Makhado mine: flashpoint for tensions over South Africa’s pro-coal policies

A campaign by locals and farming businesses to halt a large opencast mine highlights a far wider conflict over South Africa’s continued addiction to coal

On the horizon are the mountains, verdant rainforest on their well-watered, shaded southern slopes and arid scrub on the dry reverse slopes. Then there is the plain, studded with baobab trees and outcrops. Finally there is the river Limpopo. Beyond is another country: troubled, restive Zimbabwe.

But here in the far north-east of South Africa, there is tension, too. In the Soutpansberg range and on the flat lands beyond, an improbable coalition of local farmers, villagers, big agricultural businessmen and activists are fighting to halt the development of a large opencast mine which, they say, would cause massive harm to the region.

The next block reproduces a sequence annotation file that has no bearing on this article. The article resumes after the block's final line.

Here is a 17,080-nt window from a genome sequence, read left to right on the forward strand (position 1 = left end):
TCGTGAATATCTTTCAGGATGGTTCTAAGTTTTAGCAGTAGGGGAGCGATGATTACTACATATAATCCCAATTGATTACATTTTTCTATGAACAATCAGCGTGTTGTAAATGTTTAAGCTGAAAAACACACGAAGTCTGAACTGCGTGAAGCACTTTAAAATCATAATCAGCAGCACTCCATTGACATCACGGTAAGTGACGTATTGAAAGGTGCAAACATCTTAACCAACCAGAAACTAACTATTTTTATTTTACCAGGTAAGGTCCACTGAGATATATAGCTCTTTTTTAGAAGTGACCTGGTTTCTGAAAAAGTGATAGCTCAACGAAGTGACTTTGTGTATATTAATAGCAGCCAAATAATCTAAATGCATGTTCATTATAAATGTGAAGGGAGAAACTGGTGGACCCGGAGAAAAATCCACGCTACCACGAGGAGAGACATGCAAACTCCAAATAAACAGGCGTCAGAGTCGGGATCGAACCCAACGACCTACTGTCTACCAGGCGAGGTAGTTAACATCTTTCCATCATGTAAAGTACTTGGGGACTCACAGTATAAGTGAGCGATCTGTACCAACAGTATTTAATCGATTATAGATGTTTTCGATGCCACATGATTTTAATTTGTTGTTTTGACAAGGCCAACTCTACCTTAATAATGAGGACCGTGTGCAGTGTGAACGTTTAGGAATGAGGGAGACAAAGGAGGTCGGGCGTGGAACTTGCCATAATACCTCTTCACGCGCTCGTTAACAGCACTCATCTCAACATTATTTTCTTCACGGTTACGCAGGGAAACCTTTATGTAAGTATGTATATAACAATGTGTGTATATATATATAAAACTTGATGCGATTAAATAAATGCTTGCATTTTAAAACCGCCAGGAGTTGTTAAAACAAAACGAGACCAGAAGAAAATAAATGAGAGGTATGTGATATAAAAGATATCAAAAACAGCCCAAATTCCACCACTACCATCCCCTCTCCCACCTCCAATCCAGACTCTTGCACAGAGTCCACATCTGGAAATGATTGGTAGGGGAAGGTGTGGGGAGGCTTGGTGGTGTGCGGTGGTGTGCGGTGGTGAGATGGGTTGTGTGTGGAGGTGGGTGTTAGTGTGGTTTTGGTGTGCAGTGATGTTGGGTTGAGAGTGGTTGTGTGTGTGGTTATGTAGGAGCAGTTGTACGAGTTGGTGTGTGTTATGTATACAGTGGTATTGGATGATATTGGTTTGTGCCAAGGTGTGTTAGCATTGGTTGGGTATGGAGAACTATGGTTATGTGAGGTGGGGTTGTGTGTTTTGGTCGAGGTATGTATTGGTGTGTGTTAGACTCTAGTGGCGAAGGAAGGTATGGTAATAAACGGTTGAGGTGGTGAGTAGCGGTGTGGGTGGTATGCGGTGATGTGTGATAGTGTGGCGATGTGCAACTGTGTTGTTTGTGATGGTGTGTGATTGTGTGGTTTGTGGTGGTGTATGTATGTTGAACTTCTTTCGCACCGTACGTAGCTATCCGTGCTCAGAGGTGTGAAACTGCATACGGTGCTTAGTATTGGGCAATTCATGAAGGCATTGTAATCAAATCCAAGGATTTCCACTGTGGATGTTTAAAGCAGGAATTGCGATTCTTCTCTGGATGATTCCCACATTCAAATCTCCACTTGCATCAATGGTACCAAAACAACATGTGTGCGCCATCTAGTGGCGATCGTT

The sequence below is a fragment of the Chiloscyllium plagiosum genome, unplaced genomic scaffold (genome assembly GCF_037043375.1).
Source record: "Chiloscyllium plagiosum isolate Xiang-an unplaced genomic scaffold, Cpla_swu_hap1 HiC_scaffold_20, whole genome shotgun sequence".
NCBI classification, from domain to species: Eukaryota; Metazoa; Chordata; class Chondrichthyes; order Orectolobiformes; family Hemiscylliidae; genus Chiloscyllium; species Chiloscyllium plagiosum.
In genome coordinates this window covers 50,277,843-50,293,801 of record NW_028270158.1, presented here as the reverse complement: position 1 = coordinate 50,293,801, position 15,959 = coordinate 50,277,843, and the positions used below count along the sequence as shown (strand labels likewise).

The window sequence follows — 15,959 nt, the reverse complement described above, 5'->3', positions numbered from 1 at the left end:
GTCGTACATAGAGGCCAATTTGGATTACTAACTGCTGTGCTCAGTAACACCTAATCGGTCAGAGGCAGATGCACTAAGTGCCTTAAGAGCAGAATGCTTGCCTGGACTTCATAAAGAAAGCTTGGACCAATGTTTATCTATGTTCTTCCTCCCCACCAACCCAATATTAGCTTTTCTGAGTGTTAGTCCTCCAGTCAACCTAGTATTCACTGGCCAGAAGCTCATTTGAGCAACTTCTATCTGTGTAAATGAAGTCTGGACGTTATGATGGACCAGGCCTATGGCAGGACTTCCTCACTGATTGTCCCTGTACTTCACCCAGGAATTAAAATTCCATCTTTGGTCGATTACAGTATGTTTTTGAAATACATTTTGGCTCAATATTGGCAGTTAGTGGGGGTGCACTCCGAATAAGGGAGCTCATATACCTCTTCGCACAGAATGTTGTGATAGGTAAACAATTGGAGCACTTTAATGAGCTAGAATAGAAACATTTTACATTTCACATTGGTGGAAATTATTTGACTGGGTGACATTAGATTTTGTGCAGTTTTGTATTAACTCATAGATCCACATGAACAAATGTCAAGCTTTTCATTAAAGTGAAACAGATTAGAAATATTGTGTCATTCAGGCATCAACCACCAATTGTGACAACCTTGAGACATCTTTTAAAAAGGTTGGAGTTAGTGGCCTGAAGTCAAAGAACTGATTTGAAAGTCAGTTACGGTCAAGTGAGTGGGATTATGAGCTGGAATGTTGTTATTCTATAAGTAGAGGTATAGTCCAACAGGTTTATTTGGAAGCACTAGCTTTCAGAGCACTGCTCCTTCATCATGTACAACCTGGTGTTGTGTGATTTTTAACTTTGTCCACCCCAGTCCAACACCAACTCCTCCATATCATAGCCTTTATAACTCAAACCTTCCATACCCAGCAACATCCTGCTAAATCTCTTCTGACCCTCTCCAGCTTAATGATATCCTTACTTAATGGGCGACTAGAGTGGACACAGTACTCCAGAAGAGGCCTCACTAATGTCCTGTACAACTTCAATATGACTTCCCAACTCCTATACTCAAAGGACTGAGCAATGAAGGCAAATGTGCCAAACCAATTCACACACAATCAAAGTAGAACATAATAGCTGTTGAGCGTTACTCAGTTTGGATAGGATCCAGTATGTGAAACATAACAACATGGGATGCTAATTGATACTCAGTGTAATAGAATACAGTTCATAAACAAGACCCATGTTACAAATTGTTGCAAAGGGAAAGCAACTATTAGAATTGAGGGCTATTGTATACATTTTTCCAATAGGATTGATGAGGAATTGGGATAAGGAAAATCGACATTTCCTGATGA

Continue reading…

A campaign by locals and farming businesses to halt a large opencast mine highlights a far wider conflict over South Africa’s continued addiction to coal

On the horizon are the mountains, verdant rainforest on their well-watered, shaded southern slopes and arid scrub on the dry reverse slopes. Then there is the plain, studded with baobab trees and outcrops. Finally there is the river Limpopo. Beyond is another country: troubled, restive Zimbabwe.

But here in the far north-east of South Africa, there is tension, too. In the Soutpansberg range and on the flat lands beyond, an improbable coalition of local farmers, villagers, big agricultural businessmen and activists are fighting to halt the development of a large opencast mine which, they say, would cause massive harm to the region.

Continue reading…

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